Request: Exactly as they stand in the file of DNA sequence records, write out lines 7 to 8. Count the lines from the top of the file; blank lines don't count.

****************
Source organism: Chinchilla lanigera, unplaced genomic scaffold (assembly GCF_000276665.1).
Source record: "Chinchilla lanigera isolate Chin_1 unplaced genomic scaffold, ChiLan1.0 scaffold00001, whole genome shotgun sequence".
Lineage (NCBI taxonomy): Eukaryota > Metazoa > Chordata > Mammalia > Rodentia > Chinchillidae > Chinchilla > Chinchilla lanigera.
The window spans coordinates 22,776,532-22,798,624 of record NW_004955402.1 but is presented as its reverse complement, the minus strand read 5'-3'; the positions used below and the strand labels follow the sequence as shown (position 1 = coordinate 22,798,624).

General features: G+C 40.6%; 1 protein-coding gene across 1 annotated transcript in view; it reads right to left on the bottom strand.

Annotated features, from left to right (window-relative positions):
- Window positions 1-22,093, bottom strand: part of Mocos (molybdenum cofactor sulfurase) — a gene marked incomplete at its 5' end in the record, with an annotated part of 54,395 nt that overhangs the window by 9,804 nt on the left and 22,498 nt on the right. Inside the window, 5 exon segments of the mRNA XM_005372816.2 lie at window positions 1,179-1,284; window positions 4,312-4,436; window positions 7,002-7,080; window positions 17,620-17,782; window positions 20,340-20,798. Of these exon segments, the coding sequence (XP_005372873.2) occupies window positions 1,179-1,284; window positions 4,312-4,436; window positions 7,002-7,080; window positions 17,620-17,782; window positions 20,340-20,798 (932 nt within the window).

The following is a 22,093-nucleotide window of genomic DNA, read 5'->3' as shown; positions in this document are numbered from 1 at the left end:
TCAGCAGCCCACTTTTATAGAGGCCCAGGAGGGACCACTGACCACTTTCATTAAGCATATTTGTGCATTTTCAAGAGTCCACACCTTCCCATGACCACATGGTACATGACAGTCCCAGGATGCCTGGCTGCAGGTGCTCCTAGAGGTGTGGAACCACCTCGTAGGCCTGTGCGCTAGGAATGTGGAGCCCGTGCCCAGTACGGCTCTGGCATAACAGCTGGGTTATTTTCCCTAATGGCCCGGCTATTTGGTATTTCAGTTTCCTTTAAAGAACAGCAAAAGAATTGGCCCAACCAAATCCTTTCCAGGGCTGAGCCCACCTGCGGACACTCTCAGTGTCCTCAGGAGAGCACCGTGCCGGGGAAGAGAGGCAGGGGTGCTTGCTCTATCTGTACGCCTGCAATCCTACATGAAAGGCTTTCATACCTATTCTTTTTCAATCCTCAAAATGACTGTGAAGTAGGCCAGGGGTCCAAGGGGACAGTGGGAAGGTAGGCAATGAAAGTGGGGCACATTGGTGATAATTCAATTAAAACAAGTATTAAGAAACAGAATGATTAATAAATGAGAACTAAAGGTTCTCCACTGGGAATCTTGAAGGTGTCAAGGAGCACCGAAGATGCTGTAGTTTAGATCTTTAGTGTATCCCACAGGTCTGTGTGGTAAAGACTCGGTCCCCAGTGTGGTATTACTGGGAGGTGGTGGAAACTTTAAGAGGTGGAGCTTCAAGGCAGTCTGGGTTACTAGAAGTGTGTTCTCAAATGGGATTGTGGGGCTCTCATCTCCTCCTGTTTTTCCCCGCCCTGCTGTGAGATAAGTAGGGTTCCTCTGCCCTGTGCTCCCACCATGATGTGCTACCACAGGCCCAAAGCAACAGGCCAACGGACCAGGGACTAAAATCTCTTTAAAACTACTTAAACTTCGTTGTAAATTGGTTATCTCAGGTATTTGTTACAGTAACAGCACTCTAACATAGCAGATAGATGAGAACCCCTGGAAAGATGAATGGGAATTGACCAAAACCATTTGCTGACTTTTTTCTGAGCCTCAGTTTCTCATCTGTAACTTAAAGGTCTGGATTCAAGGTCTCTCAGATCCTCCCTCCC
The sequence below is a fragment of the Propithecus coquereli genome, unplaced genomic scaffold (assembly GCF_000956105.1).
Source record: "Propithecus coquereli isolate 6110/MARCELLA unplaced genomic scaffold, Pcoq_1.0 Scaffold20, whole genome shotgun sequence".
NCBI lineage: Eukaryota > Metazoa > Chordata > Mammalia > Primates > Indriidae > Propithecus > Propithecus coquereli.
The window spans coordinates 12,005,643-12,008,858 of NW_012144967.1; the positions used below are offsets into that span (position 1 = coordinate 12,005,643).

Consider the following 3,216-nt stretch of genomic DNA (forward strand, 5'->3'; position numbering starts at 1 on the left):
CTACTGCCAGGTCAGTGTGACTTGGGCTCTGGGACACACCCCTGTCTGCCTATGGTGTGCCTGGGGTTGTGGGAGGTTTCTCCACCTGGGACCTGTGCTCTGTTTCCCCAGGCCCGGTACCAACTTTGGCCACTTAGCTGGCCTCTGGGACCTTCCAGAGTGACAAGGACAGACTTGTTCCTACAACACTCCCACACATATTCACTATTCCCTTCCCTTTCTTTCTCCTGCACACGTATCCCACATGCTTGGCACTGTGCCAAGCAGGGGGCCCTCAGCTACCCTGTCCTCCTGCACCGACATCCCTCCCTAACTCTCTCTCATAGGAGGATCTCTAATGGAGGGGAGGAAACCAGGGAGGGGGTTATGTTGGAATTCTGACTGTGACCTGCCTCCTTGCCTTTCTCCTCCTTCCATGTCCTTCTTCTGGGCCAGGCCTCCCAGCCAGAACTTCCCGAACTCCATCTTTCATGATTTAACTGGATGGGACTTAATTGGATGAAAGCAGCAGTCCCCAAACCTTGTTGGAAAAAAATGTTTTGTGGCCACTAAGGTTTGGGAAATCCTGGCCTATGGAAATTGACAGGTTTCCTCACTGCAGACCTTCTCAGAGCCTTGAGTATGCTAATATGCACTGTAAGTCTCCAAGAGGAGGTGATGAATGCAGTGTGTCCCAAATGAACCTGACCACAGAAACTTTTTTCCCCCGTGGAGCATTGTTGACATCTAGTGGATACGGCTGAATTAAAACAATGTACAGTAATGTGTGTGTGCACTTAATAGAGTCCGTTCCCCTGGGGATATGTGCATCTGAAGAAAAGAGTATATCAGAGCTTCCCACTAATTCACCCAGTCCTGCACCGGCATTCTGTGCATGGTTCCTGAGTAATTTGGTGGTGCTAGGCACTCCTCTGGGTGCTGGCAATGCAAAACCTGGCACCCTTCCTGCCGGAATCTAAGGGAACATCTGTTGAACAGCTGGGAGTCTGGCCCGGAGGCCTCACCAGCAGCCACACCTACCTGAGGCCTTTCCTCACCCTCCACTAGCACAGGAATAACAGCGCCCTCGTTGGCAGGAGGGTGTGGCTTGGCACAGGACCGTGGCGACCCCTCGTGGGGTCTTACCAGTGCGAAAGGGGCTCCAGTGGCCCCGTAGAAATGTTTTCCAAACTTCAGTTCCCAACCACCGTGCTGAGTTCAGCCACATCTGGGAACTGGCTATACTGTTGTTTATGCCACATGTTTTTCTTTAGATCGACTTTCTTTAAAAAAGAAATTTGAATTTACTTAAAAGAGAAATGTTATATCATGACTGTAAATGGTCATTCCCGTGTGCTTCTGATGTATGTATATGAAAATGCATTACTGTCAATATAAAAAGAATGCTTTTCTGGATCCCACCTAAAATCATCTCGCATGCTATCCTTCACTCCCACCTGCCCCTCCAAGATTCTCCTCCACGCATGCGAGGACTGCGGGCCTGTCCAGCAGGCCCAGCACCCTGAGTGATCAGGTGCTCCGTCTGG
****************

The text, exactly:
- Window positions 1-22,093, bottom strand: part of Mocos (molybdenum cofactor sulfurase) — a gene marked incomplete at its 5' end in the record, with an annotated part of 54,395 nt that overhangs the window by 9,804 nt on the left and 22,498 nt on the right. Inside the window, 5 exon segments of the mRNA XM_005372816.2 lie at window positions 1,179-1,284; window positions 4,312-4,436; window positions 7,002-7,080; window positions 17,620-17,782; window positions 20,340-20,798. Of these exon segments, the coding sequence (XP_005372873.2) occupies window positions 1,179-1,284; window positions 4,312-4,436; window positions 7,002-7,080; window positions 17,620-17,782; window positions 20,340-20,798 (932 nt within the window).

The following is a 22,093-nucleotide window of genomic DNA, read 5'->3' as shown; positions in this document are numbered from 1 at the left end: